Why Do Italians Cook with Garlic, Oregano, and Tomatoes? Simply stated, because they grow there. It’s the same with any culture, nationality or group. If you eat, the chances are you are accustomed to eating what is grown locally. Italians, along with a lot of other cultures cook with garlic, oregano, and tomatoes just like people in Alaska eat fish. Every family everywhere in the world has particular tastes, budgets, and style of cooking.
From Near – Famine to Feast
What we as Americans believe to be Italian food, is really the food that has morphed from what it was in the old country, to what it is today. People from Italy (mainly Southern) came in droves to the Land of Opportunity after WWII. These immigrants brought with them the recipes from which daily meals were made.
It’s estimated that between the early 1861 and 1920, the first of two diasporas, more than 4 million southern Italian people emigrated to the United States. The Library of Congress1 denotes the following:
“Most of this generation of Italian immigrants took their first steps on U.S. soil in a place that has now become a legend—Ellis Island. In the 1880s, they numbered 300,000; in the 1890s, 600,000; in the decade after that, more than two million. By 1920, when immigration began to taper off, more than 4 million Italians had come to the United States and represented more than 10 percent of the nation’s foreign-born population.
Many of the new arrivals came with little more than the clothes on their backs and dreams in their hearts. Meals back home consisted of what was available at the time, often served sparingly, as these people had little money and limited opportunities.
I’m not presuming that every Italian immigrant coming ashore in the 1940’s was broke, skinny and hungry, what I am saying is that all immigrants from Europe escaping the upheaval from two world wars within a 40-year period, as well as those who came before, were typically poor. After all, we are a nation of immigrants, at least in the 19th century that may have been true. Today, most of Americans are native-born citizens. Most “immigrants are more than likely in the country without authorization.
Some of the first words welcoming our soon – to- be – citizens back in the days of mass immigration were:
“Give me your tired, your poor / Your huddled masses yearning to breathe free / The wretched refuse of your teeming shore / Send these, the homeless, tempest-tost to me / I lift my lamp beside the golden door!” Ellis Island, the first stop on a hopeful future ushered them in with open arms.2
The American Embellishment
If you consider that immigrant Italians clung to their traditional cooking is no surprise, but what was meager repasts had begun to evolve into what we know today. Sumptuous, hearty dishes like pasta and red sauce (many Italians call it gravy) and meatballs, along with big steaming pans of lasagna, things of that nature. It wasn’t always that way.
Grandmas and moms embellished the traditional dishes by using much more cheeses like ricotta and mozzarella than they could ever have possibly afforded “back home.” These delicious creations were typically used as a garnish rather than one of the main ingredients. Meatballs may have been consumed back home, but not the way we see food piled on plates in this day and age.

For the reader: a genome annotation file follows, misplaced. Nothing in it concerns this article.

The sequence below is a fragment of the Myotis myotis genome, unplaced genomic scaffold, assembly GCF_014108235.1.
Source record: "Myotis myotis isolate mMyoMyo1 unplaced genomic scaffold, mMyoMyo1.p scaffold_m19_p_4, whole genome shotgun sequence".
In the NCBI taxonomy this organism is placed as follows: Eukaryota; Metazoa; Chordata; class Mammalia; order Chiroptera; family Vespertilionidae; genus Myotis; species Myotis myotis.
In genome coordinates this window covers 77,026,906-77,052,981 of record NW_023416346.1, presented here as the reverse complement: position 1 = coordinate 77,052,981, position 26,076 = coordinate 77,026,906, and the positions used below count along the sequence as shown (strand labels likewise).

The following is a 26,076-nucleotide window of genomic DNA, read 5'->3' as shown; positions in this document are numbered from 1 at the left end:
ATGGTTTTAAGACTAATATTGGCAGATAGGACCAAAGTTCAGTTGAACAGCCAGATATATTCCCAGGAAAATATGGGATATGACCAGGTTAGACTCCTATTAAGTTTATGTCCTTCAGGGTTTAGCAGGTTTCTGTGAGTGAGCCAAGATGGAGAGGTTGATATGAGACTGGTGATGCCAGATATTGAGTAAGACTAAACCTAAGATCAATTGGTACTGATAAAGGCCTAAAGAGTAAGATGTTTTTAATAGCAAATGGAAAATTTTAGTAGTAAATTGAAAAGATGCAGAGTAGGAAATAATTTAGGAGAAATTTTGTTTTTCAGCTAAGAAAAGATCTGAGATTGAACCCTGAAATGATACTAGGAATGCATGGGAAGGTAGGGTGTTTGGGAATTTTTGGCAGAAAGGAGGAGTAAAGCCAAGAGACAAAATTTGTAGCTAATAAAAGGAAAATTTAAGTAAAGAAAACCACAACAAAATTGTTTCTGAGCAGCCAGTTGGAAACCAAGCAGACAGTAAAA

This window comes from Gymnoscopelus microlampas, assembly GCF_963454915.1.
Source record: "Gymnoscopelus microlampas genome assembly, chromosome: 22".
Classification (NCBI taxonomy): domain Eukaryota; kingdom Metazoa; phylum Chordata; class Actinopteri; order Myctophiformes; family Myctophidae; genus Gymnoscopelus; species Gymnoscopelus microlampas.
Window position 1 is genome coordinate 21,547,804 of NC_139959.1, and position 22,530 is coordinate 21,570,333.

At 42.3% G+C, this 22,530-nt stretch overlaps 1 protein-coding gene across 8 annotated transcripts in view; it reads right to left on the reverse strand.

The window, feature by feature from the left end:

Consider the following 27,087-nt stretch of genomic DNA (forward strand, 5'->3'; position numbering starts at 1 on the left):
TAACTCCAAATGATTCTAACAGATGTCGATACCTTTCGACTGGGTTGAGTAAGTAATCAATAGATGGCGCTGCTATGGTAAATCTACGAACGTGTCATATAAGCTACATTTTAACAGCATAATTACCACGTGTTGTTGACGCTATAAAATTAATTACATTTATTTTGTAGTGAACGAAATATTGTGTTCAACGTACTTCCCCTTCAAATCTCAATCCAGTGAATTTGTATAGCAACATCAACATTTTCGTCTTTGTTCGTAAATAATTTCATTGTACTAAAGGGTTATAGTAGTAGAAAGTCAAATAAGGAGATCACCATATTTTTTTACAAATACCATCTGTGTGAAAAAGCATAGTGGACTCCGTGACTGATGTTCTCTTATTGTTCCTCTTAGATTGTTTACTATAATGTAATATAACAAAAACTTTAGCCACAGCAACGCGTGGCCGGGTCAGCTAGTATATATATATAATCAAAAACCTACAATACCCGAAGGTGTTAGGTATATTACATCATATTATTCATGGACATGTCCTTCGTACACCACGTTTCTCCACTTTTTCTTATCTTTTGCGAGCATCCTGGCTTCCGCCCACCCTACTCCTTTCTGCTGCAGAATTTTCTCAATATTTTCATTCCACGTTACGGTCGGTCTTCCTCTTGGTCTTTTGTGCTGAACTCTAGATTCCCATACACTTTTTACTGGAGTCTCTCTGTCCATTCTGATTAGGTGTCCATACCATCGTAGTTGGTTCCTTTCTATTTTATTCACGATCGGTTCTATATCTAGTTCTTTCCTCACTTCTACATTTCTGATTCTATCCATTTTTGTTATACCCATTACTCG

Abbundanza, the Maltese word for abundance, is a term that we Americans tag Italian food because there wasn’t too much abundance in the war-torn hills, valleys, farms and fields of what these people called the mother country. But people who now have the chance to live better lives, share the new – found abundance in the new – found country with family brought pride and satisfaction across the land. Italian grandmothers and their daughters spent the day creating hearty dishes to be shared around a table of household members to thank their Creator and apportion in the feast.
Pizzerias opened everywhere Italian food and food lovers clustered, and new versions of the classic enticed many an adventurous foodie. Back home in Italy, a simple dough with perhaps some tomato slices and oregano, maybe some basil leaves and a fried egg topped pizza. Now creativity took hold, and we find Italian sausage, pepperoni, piles of mozzarella cheese, giardiniera, you name it.
Like everything in this great country, new things are always being introduced into our American Culture, and Italian food is no different. In the early 1970’s, Northern Italian cuisine was introduced. This lighter, “fresher” ingredients like pasta made with egg, cream sauces and fresh vegetables overtook the tastes of Americans. Red sauce and lots of cheese took a back seat to this newly adopted cuisine. Dishes like linguine and clam sauce, risotto with mushrooms, fonduta (cheeses and milk, egg, melted for fondue dipping), fettuccini Alfredo, among many others. People of the North relied less on tomatoes, olive oil and herbs, and more on cheeses, butter, cream and lard.
There may be regional differences in opinion as to which ethnic cuisine is at the top of the popularity list, but nationally, Italian cuisine is the third most popular, behind Chinese and Mexican respectfully3
The story of Italian emigration and Italian food is a long one, much too long for an article such as this. As time permits, I’ll try to build on this theme, as well as share some family recipes that will be a great addition to any Sunday meal.
Let us know what you think about the idea of a blog, and I might be able to lean on family members or even some customers to help build something notable.
See you when I see you, and I hope it’s soon.